Complex Carbohydrates
Found almost exclusively in foods of plant origin, complex carbohydrates are long chains of molecules of the simple sugar glucose. The complex carbohydrates in plant foods can be divided into two groups: starch and fiber. Starch is the form of carbohydrate that is found in grains, some fruits and vegetables, legumes, nuts, and seeds. It provides energy for newly sprouting plants. Fiber is the tougher material that forms the coat of a seed and other structural components of the plant. Starches are digested by our bodies into their constituent glucose molecules and used for energy, whereas fiber is not. Starch, like simple sugars, provides 4 calories per gram, whereas fiber(sometimes called nonnutritive fiber) provides no calories. Like simple sugars, the role of starches in our diets is mainly to provide energy. Fiber is actually a family of substances found in fruits, vegetables, legumes, and the outer layers of grains. Scientists divide fiber into two categories: those that do not dissolve in water (insoluble fiber) and those that do (soluble fiber). Insoluble fiber, also called roughage, includes cellulose, hemicellulose, and lignin, found in vegetables, nuts, and some cereal grains. Soluble fibers include pectin, found in fruits, and gums, found in some grains and legumes. Fiber-rich diets, which include ample amounts of whole-grain foods, legumes, and fresh vegetables and fruits, have been linked with a lower risk of several diseases. Nutrition scientists are just beginning to understand the role of dietary fiber in maintaining health. Fiber appears to sweep the digestive system free of unwanted substances that could promote cancer and to maintain regularity and prevent disorders of the digestive tract. Fiber also provides a sense of fullness that may help reduce overeating and unwanted weight gain. Diets that are rich in fiber and complex carbohydrates have been associated with lower serum cholesterol and a lower risk for high blood pressure, coronary artery disease, and some types of cancer. But does this mean that it’s okay just to take a fiber pill? No! Rather, the studies that have shown the beneficial effects of a highfiber diet (containing 25 to 30 grams of fiber per day) have been those in which the dietary fiber is in the form of fruits, vegetables, whole grains, and cereals. These and other studies suggest that not only the fiber in these foods but also the vitamins, minerals, and other compounds they contain contribute to their health-promoting effects. The Dietary Guidelines for Americans recommend that we obtain most (about 60%) of our calories from carbohydrates, preferably complex carbohydrates, in the form of foods such as whole grains, fruits, vegetables, and legumes. These foods are good sources of fiber, essential vitamins, minerals, and other phytochemicals and are also more likely to be low in fat. The average American today consumes only about a third of the recommended amount of fiber. To obtain as many of the potential benefits as possible, you need to obtain complex carbohydrates and fiber from various food sources. Although studies indicate that our intake of carbohydrates is increasing, the contribution of whole-grain foods remains small, partly because identifying whole-grain foods can be confusing. For ideas on what whole-grain foods to look for in your supermarket, see the sidebars Where Are the Whole Grains? and Finding Fiber, this page. Foods that are naturally good sources of fiber or have fiber added are allowed to make claims on their labels regarding their fiber content. What do the terms used to describe fiber content mean? When you see the phrase “high fiber” on a food label, it means that 1 serving (defined on the Nutrition Facts panel) of the food contains 5 grams of fiber or more per serving. A food that contains 2.5 to 4.9 grams of fiber in a serving is allowed to call itself a “good source” of fiber, and a food label that says “more fiber” or “added fiber” has at least 2.5 grams more fiber per serving.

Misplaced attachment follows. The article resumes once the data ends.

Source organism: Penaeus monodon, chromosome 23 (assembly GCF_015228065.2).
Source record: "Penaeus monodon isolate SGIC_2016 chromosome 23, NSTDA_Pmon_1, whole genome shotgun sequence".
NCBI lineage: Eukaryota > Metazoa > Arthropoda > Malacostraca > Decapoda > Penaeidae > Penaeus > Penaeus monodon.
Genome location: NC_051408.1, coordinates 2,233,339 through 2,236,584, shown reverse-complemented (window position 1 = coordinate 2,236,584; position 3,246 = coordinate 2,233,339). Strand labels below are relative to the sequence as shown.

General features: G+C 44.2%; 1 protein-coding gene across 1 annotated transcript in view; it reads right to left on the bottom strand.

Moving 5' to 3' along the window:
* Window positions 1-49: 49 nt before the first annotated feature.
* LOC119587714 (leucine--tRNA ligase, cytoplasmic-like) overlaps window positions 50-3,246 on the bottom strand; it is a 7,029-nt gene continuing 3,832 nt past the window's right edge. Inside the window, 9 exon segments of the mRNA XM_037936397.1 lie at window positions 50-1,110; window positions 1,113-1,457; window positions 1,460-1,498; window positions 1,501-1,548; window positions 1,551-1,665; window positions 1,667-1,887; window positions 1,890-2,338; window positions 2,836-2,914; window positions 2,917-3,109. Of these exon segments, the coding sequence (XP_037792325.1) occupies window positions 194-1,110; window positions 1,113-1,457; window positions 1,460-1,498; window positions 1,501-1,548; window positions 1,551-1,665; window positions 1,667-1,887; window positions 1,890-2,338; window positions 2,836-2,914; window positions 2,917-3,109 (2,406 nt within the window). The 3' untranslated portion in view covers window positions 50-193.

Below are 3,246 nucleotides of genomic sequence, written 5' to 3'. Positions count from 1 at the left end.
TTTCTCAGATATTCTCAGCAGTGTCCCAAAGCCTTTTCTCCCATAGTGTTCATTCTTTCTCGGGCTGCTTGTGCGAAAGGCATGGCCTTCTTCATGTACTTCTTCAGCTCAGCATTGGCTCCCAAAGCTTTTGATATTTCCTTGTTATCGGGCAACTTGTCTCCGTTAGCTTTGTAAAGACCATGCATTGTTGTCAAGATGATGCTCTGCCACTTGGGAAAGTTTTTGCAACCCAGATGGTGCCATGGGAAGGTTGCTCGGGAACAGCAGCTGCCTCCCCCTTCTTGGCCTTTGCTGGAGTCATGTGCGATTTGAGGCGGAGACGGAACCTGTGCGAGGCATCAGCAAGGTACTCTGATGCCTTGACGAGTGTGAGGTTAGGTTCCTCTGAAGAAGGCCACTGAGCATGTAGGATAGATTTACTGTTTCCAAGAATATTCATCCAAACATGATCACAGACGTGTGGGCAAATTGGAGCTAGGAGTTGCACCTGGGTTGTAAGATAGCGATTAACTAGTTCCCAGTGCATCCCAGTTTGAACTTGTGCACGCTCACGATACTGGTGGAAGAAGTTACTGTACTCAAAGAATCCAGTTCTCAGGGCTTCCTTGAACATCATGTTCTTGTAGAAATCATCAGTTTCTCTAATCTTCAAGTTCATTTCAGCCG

hidden sugar in common foods
Some foods contain sugar that has been added during processing. The following foods contain a large amount of sugar. The sugar content is shown in grams, and its equivalents in teaspoons are also given. Try to eat high-sugar foods less frequently or in smaller amounts. Check labels and compare similar foods-choose those that are lower in sugar content. Go easy on adding sugar to food.
The wheat kernel or seed
The wheat kernel (or seed) consists of the fiber-rich outer bran layer; the inner endosperm, which is composed of starch, proteins, and B vitamins and is made into flour; and the germ, which is ground and sold as wheat germ, a rich source of vitamin E.
Sugar Substitutes
For the same reason that people have recently sought substitutes for fat, noncaloric sugar substitutes became popular in the 1960s as people began to try to control their weight. Sugar substitutes are of two basic types: intense sweeteners and sugar alcohols. Intense sweeteners are also called non-nutritive sweeteners, because they are so much sweeter than sugar that the small amounts needed to sweeten foods contribute virtually no calories to the foods. These sweeteners also do not promote tooth decay. Currently, four such intense sweeteners are available, both for use in processed foods and for home consumption. The U.S. Food and Drug Administration (FDA) has set “acceptable daily intakes” (ADI) for these sweeteners. The ADI is the amount that can be consumed daily over a lifetime without risk.